Detroit raced toward this week's bankruptcy trial
DETROIT (AP) — It took decades of mismanagement, malfeasance and meltdowns in its bread-and-butter manufacturing sector for Detroit to hit fiscal rock bottom. The path to exit bankruptcy could take less than a year and a half.
After some delays, the confirmation trial for the largest municipal bankruptcy in U.S. history is scheduled to start Tuesday.
Massive debt, thousands of creditors and complex union and pension issues had many experts thinking Detroit's bankruptcy would take years to resolve, considering two California cities — Stockton and San Bernardino — filed a year before Detroit did and still haven't settled on plans.
Detroit expects to cut $12 billion in unsecured debt to about $5 billion, which is "more manageable," according to Bill Nowling, a spokesman for emergency manager Kevyn Orr.
"None of it will get wiped out until the plan is confirmed and the judge issues an effective date," Nowling told The Associated Press. "And it happens really fast after that."
Orr's contract expires at the end of September. His restructuring team set an aggressive timetable and bankruptcy Judge Steven Rhodes also quickly named mediators to work out deals with creditors, added Nowling.
"I think — with the exception of a few remaining holdouts — all of our creditors recognized we could not let the city languish in endless bankruptcy proceedings," Nowling said.
Bankruptcy expert Anthony Sabino called Detroit's pace since the July 2013 bankruptcy filing "amazingly quick." San Bernardino has yet to reach the confirmation phase, and Stockton's bankruptcy trial started in May.
"You have to tip your hat to Kevyn Orr to do this in record time and to get these constituents together," said Sabino, who teaches law at St. John's University.
Detroit still had to navigate through claims by creditors — including 30,000 city retirees and workers — and the potential sale of masterpieces from the Detroit Institute of Arts.
Detroit's debt includes $3.5 billion in unfunded pension liabilities. To reduce cuts to pensions and keep artwork off the auction block, the city will get a hand from the state, major corporations, foundations and others through donations of more than $800 million over 20 years.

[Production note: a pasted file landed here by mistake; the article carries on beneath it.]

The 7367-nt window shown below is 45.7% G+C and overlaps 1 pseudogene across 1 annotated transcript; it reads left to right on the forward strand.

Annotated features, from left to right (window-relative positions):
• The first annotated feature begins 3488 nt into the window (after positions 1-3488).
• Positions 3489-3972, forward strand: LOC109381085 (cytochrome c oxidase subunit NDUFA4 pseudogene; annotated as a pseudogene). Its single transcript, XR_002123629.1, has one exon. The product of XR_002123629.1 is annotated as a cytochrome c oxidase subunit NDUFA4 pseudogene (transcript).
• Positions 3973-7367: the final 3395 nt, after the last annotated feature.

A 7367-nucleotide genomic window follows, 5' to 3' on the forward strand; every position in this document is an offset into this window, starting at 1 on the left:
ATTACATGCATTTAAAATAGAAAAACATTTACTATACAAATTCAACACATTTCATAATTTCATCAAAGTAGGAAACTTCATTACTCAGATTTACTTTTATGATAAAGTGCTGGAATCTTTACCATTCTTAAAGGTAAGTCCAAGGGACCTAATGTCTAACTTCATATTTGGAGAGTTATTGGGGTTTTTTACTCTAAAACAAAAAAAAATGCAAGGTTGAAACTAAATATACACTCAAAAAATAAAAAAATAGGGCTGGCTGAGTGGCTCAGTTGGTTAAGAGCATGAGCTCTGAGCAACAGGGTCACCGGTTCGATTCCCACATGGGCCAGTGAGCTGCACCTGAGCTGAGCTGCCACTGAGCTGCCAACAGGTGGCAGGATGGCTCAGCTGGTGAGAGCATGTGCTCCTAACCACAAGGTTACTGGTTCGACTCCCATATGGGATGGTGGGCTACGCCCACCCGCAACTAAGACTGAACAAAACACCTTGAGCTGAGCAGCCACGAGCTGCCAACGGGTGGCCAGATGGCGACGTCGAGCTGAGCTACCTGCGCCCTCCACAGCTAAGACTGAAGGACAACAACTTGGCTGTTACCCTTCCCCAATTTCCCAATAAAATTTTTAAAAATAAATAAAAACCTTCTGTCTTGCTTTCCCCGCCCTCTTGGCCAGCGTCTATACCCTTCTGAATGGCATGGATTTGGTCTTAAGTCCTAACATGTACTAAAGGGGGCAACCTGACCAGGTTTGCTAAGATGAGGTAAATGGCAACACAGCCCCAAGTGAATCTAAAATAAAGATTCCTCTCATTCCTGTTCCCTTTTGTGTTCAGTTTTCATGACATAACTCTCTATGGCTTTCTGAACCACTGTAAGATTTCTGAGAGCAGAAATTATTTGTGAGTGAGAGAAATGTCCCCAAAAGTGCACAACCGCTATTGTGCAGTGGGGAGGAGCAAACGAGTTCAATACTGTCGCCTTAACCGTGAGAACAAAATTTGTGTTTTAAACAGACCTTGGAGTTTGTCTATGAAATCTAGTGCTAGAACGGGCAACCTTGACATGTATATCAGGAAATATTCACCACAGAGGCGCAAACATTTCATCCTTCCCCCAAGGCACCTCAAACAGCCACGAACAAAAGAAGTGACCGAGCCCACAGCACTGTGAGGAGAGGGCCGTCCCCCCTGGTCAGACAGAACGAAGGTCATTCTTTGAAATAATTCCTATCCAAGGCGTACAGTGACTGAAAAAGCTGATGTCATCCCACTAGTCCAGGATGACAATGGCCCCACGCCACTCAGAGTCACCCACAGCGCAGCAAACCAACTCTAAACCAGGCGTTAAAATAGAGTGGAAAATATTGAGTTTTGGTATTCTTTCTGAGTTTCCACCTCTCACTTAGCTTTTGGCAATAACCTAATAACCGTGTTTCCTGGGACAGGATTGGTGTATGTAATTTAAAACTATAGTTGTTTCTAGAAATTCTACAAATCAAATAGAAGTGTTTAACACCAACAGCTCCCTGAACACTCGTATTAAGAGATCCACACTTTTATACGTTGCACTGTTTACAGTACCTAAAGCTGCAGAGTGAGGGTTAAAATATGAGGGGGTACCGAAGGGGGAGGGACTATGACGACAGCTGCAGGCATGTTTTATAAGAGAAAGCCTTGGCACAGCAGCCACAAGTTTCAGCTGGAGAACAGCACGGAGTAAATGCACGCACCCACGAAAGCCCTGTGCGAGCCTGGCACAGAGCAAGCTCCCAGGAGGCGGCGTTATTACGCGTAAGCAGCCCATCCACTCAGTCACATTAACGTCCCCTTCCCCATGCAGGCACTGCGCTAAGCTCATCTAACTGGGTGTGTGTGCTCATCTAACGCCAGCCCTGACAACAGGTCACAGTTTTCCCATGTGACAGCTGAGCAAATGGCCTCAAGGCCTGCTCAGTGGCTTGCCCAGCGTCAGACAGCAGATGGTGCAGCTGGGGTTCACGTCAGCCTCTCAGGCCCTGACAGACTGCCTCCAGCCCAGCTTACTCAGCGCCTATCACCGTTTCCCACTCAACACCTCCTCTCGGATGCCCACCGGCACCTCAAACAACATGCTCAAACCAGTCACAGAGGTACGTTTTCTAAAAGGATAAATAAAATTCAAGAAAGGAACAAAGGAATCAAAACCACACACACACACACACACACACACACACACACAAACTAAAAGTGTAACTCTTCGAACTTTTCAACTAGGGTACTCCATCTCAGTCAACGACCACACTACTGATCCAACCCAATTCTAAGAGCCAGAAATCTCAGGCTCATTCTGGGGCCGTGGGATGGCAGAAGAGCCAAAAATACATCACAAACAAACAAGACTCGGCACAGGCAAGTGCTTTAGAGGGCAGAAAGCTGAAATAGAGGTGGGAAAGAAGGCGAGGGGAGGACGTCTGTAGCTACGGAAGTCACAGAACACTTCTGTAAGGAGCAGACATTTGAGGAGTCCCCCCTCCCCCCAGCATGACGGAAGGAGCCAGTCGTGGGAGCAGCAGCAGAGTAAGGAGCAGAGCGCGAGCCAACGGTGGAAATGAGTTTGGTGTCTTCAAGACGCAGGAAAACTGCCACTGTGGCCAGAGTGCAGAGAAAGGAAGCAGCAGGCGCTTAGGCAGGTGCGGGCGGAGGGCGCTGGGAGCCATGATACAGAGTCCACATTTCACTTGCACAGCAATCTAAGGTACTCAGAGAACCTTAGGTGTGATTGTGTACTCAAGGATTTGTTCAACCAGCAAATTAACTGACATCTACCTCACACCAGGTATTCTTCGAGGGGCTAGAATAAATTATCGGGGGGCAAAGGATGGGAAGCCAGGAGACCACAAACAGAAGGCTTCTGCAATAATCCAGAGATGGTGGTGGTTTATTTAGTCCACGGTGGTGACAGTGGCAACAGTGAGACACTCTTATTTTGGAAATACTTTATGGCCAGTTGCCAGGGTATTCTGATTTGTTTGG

In return, pensioners had to endorse Orr's restructuring plans. Their vote was completed in July.
Pension officials worked long hours in mediation to reach that settlement, said Bruce Babiarz, Police and Fire Retirement System spokesman.
"No one may be happy with the plan of adjustment, but it should bring this insolvency to an end," Babiarz said. "Many are looking forward to getting on with their lives knowing that their pensions are secured and there is optimism for the future of what was once among the greatest cities in the world."
Quick may not best, salon owner Larry Swygert says. He has run the shop for 25 years along Livernois Avenue, a once-thriving business district known as the "Avenue of Fashion."
"There's a lot of things on the table and I think they're just brushing over them ... trying to get it all done," said Swygert, 59. "But they're not looking at what is going to end up impacting the city at the end."
He pointed to the money that pensioners will lose out on, adding, "They are not going to be able to come and get their hair done and they're not going to be able to shop on the Avenue of Fashion."
The loudest grumbling has come from some creditors which stand to lose big money if Rhodes approves the bankruptcy plan. Bond insurer Syncora Guarantee has said its claim is about $400 million and that Detroit has unfairly discriminated against financial creditors.
"It has been a very fast-track bankruptcy, which Syncora has no issue with," company attorney James Sprayregen said. "Syncora's issue is the lack of transparency of the process and the unfair treatment of its claims."
Rhodes has scheduled additional hearing dates, if needed, into October. But in the end, Sabino expects Rhodes to approve Detroit's bankruptcy — followed by appeals from creditors.
"You can't unscramble the eggs," said Sabino. "Once the confirmation plan is approved and it starts to roll, you can't undo it. In a matter of months ... there will be anti-climactic legal wrangling and Detroit will be on its way to prosperity."